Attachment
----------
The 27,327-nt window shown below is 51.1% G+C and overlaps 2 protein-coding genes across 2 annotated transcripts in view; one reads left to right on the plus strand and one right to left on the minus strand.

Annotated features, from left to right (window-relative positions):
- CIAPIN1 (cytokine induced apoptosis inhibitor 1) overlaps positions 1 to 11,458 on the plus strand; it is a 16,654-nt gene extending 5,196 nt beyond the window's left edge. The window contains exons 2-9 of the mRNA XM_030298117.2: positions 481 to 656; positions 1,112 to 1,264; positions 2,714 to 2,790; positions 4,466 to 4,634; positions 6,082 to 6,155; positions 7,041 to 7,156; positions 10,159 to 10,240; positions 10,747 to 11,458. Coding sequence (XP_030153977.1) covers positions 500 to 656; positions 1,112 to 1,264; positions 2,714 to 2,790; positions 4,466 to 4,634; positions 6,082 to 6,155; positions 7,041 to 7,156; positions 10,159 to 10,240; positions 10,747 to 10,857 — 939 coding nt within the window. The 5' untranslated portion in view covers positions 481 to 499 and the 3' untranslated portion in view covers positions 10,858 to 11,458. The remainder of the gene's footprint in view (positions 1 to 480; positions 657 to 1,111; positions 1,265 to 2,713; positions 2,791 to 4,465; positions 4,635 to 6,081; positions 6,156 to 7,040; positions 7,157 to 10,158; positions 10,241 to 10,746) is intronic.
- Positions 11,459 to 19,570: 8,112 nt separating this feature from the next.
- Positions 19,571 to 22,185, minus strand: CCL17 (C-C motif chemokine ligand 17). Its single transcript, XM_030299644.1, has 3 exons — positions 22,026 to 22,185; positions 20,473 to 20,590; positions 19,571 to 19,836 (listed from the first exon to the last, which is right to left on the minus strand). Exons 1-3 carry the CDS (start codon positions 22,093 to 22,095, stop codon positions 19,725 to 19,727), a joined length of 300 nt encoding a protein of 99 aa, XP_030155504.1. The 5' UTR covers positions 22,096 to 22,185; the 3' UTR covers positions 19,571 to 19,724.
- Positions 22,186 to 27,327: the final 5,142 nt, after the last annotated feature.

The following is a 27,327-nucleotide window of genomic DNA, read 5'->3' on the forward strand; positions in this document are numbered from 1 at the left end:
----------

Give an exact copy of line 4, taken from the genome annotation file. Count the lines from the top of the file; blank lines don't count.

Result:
- Positions 11,459 to 19,570: 8,112 nt separating this feature from the next.